There would have been a large-scale glaciation on Mars

Liquid water on the surface of Mars has gradually disappeared in its past as the planet changed its climate and cooled. Under these conditions, large glaciers should have formed, but scientists have not yet found any traces of them. A new study argues that they did exist.

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Our neighbor Mars has multiple evidence of the presence of water on its surface dating back billions of years. However, while it is expected that ice occupied thesouthern hemisphere of the planet, no trace of it can be found in the geological records that outcrop. The apparent absence on the Red Planet of these characteristic glacial landscapes, which on Earth occupy massive areas in northern Europe and North America, has led scientists to believe that the glaciations on a large scale never occurred on Mars, or were not associated with water.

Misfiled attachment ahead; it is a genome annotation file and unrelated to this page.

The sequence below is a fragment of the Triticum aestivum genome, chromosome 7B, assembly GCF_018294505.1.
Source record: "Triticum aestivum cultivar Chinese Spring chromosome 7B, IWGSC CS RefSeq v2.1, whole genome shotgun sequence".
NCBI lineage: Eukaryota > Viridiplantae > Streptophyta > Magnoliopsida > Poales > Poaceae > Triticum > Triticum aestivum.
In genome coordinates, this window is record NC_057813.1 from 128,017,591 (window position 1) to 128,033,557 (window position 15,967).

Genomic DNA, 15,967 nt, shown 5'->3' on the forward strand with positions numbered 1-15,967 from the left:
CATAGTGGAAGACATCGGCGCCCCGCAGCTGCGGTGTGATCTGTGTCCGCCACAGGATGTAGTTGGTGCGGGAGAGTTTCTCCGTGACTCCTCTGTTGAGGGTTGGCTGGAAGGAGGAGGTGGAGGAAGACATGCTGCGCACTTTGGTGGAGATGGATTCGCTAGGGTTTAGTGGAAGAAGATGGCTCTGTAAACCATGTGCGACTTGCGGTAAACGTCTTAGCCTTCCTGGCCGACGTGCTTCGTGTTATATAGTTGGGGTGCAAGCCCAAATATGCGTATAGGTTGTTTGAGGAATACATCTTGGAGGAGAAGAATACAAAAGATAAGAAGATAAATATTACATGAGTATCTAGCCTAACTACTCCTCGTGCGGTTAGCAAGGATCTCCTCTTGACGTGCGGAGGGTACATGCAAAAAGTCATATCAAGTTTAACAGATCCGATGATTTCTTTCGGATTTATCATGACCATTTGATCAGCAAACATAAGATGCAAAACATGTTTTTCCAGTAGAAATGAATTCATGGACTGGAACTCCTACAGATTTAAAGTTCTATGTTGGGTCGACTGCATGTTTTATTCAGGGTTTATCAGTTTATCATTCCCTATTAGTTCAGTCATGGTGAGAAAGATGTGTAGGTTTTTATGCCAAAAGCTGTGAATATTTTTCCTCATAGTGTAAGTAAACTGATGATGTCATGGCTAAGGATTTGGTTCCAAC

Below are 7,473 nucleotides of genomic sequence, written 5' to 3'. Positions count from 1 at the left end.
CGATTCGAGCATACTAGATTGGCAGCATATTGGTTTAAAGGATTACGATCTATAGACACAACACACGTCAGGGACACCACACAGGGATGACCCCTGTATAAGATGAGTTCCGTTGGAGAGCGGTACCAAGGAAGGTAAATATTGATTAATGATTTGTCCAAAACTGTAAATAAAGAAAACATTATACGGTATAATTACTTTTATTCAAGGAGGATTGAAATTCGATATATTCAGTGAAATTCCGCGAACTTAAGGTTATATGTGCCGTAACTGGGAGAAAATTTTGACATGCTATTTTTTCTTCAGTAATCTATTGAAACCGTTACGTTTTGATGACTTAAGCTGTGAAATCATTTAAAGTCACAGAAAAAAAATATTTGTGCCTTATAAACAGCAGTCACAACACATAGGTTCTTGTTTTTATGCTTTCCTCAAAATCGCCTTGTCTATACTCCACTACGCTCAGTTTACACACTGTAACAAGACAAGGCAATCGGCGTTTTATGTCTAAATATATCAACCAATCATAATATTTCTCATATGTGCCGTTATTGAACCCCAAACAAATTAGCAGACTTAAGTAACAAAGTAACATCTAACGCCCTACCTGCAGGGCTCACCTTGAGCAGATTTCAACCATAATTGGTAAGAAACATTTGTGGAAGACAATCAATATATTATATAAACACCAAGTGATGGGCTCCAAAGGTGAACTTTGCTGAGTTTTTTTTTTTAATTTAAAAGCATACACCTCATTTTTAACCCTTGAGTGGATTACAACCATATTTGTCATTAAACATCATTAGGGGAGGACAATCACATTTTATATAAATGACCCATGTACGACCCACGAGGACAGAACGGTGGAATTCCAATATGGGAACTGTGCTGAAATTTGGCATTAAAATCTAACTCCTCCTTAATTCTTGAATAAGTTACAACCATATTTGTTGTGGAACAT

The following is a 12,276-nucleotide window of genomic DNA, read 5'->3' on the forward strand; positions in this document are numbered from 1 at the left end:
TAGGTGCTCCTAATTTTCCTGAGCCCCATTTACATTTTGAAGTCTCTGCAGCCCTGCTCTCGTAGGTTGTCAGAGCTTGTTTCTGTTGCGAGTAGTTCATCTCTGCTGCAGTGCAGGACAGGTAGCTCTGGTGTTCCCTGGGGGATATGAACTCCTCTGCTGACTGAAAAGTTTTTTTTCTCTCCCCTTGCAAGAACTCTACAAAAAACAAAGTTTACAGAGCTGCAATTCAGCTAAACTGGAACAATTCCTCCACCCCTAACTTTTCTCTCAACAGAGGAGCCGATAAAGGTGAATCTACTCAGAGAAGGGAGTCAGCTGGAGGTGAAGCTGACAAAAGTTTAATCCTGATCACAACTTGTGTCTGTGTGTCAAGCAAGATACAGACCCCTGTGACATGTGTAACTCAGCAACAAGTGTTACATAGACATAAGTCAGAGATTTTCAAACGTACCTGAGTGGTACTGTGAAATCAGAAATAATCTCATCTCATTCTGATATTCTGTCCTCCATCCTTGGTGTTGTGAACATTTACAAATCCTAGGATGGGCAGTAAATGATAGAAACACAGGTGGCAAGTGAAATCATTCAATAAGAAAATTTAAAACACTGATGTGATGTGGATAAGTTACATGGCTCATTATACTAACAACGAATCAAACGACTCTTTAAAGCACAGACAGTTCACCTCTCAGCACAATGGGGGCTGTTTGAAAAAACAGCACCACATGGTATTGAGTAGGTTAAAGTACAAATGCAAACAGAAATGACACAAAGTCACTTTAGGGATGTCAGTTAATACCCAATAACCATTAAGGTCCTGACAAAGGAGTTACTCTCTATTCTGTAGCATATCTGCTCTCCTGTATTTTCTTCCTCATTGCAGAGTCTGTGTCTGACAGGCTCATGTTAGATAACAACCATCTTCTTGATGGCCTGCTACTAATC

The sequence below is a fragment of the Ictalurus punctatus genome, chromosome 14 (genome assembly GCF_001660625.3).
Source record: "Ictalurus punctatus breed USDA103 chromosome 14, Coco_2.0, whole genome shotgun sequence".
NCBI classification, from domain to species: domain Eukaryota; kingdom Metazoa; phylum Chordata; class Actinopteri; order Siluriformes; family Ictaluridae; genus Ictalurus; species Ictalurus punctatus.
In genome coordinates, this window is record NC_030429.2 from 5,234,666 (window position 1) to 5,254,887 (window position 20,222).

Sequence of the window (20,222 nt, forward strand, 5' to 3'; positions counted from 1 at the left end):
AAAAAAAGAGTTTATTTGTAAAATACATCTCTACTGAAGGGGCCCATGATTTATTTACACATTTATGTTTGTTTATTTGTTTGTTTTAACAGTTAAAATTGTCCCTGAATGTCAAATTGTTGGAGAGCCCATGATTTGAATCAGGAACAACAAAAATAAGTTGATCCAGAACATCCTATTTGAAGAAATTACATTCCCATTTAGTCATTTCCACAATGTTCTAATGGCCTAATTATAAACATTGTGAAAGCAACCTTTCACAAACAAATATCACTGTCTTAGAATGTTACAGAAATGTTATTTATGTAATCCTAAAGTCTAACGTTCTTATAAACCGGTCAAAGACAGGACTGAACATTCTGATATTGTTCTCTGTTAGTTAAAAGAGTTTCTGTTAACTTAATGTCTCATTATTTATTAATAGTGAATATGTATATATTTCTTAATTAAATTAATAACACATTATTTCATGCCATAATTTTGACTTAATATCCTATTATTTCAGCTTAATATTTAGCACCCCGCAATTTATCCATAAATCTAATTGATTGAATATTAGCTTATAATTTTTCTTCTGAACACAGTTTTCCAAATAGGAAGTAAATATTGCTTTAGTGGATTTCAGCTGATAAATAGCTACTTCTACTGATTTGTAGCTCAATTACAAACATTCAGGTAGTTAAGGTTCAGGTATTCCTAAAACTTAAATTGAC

There would have been glaciers on Mars

A new study, led by Anna Grau Galofre, from the Laboratory of Planetology and Geosciences (CNRS/University of Nantes/Le Mans/University of Angers), questions this hypothesis and shows that the layers of ice on Mars probably moved and eroded at extremely slow rates, even when water had accumulated under the ice.

To reach this conclusion, she adapted to Martian conditions the existing physical framework that describes the drainage of water accumulated under the Earth’s ice sheets, coupled with the dynamics of ice movement. With her co-authors, she considered the dynamics of two equivalent layers of ice on Earth and on Mars, with the same thickness, the same temperature and the same availability of subglacial water, in order to determine whether the subglacial drainage would evolve into efficient or inefficient configurations on Earth and Mars, and what effect this would have on the glacial slip rate and theglacial erosion. Thus, on Mars, The glaciers will not produce morphologies subglacial although they exist and their extension was important.

This work has therefore enabled the interpretation of the glacio-geological record on Mars, and aims to improve the understanding of ancient Martian glaciations, such as those covering the southern circumpolar region a billion years ago.

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